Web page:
Kyrk MacMillan

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Starting out working in the Paris Fashion Week at the age of 17, GCU alumnus Kyrk MacMillan has lived and worked worldwide. He is now the Commercial Director of Wood Wood, a Danish apparel and lifestyle brand founded in 2002 with six stores in Denmark, two in Berlin and a new London flagship. Throughout the years, Wood Wood has collaborated with renowned global brands such as LEGO, Nike, Barbour, Disney, Adidas and many more. Here, Kyrk talks us through how his degree at GCU aided him, his early career, and advice for graduates.

What inspired you to follow your career path?
I knew before I started at GCU that I wanted to explore the international fashion industry. I am passionate about premium and luxury goods. I like to work with creative people and specialists, from design to production and all other functions and consider how and where we take that to market. The best luxury and premium brands are fully aligned at all touchpoints of their business. Early in my career, I was given advice that I have used as a mantra ever since. “You need to live and breathe your values” – if you want people to consider you as you want to be considered and to trust your integrity, then you need to be assured of what you stand for and make sure you live it.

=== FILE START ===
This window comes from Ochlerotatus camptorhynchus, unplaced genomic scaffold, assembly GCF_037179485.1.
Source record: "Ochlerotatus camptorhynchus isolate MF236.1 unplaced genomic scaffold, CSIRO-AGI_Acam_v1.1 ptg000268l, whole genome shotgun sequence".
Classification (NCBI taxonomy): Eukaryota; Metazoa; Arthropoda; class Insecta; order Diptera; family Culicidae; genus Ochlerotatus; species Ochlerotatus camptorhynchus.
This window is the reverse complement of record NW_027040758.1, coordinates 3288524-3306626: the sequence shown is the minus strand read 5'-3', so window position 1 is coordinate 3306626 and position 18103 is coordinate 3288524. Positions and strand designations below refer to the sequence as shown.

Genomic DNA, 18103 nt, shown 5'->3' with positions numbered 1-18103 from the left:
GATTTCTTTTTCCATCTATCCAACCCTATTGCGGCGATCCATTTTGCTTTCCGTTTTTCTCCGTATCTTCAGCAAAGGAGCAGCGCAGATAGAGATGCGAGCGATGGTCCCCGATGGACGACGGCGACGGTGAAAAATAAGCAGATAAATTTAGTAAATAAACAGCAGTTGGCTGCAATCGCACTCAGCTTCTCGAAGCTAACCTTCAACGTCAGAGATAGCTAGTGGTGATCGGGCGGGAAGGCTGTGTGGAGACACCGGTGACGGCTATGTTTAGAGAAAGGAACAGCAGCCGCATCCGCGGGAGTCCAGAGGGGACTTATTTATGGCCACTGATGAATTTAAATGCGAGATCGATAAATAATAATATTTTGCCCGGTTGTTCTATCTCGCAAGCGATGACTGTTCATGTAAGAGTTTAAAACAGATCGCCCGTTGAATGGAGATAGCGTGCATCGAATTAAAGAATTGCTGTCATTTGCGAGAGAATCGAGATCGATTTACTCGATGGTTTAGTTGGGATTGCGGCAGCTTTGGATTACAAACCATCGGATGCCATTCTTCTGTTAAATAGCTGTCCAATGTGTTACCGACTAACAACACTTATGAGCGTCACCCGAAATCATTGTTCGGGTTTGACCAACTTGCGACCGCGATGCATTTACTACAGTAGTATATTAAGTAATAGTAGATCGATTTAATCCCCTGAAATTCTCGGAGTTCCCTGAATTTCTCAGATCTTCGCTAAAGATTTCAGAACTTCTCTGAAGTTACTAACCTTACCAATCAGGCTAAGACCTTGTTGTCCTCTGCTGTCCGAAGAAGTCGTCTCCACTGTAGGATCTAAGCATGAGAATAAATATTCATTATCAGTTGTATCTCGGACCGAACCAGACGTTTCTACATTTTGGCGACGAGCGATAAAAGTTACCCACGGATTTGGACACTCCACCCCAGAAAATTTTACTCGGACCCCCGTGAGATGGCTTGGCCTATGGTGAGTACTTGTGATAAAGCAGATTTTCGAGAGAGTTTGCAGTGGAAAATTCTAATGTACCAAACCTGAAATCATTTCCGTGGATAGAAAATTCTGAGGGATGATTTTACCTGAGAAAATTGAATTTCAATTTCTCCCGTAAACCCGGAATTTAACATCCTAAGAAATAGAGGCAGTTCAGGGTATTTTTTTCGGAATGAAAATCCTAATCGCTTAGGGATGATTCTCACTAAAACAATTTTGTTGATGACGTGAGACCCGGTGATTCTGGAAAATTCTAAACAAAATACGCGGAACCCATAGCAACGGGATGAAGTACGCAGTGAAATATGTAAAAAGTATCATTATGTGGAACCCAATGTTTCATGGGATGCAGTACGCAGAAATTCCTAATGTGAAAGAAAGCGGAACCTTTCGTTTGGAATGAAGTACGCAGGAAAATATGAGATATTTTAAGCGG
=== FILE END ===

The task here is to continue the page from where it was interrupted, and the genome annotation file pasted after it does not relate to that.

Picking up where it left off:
How have your qualifications aided you in how your career progressed since graduation?
In my role as a Commercial Director, many of the challenges are not only about setting a path but also making sure that the people you need to walk it with you do so. This can often be about clearly structuring ideas or correctly framing arguments – a lot of that comes back to the basics of studying.

What are your memories of University?